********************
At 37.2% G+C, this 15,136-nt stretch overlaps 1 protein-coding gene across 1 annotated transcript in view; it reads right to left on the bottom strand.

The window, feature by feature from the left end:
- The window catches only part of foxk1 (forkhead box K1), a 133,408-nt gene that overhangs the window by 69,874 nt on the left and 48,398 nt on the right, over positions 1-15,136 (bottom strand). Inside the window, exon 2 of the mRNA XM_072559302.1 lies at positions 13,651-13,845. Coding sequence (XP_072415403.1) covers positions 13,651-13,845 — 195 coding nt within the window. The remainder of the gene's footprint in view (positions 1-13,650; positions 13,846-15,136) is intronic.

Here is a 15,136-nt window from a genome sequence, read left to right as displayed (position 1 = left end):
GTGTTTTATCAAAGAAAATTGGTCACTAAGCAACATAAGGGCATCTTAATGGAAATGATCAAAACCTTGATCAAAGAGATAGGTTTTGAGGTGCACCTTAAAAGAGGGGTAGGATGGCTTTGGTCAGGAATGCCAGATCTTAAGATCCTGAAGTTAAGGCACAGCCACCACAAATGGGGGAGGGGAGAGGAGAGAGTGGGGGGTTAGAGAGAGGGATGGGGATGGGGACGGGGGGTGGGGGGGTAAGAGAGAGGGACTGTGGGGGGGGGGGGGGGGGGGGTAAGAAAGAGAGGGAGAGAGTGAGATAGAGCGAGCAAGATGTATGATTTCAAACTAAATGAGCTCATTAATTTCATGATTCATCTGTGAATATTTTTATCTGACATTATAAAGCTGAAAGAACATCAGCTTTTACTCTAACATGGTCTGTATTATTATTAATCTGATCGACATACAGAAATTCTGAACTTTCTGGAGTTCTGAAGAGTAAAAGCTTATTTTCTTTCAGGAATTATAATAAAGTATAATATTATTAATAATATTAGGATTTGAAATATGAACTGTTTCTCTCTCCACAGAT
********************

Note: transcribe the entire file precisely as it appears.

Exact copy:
At 37.2% G+C, this 15,136-nt stretch overlaps 1 protein-coding gene across 1 annotated transcript in view; it reads right to left on the bottom strand.

The window, feature by feature from the left end:
- The window catches only part of foxk1 (forkhead box K1), a 133,408-nt gene that overhangs the window by 69,874 nt on the left and 48,398 nt on the right, over positions 1-15,136 (bottom strand). Inside the window, exon 2 of the mRNA XM_072559302.1 lies at positions 13,651-13,845. Coding sequence (XP_072415403.1) covers positions 13,651-13,845 — 195 coding nt within the window. The remainder of the gene's footprint in view (positions 1-13,650; positions 13,846-15,136) is intronic.

Here is a 15,136-nt window from a genome sequence, read left to right as displayed (position 1 = left end):
GTGTTTTATCAAAGAAAATTGGTCACTAAGCAACATAAGGGCATCTTAATGGAAATGATCAAAACCTTGATCAAAGAGATAGGTTTTGAGGTGCACCTTAAAAGAGGGGTAGGATGGCTTTGGTCAGGAATGCCAGATCTTAAGATCCTGAAGTTAAGGCACAGCCACCACAAATGGGGGAGGGGAGAGGAGAGAGTGGGGGGTTAGAGAGAGGGATGGGGATGGGGACGGGGGGTGGGGGGGTAAGAGAGAGGGACTGTGGGGGGGGGGGGGGGGGGGGTAAGAAAGAGAGGGAGAGAGTGAGATAGAGCGAGCAAGATGTATGATTTCAAACTAAATGAGCTCATTAATTTCATGATTCATCTGTGAATATTTTTATCTGACATTATAAAGCTGAAAGAACATCAGCTTTTACTCTAACATGGTCTGTATTATTATTAATCTGATCGACATACAGAAATTCTGAACTTTCTGGAGTTCTGAAGAGTAAAAGCTTATTTTCTTTCAGGAATTATAATAAAGTATAATATTATTAATAATATTAGGATTTGAAATATGAACTGTTTCTCTCTCCACAGAT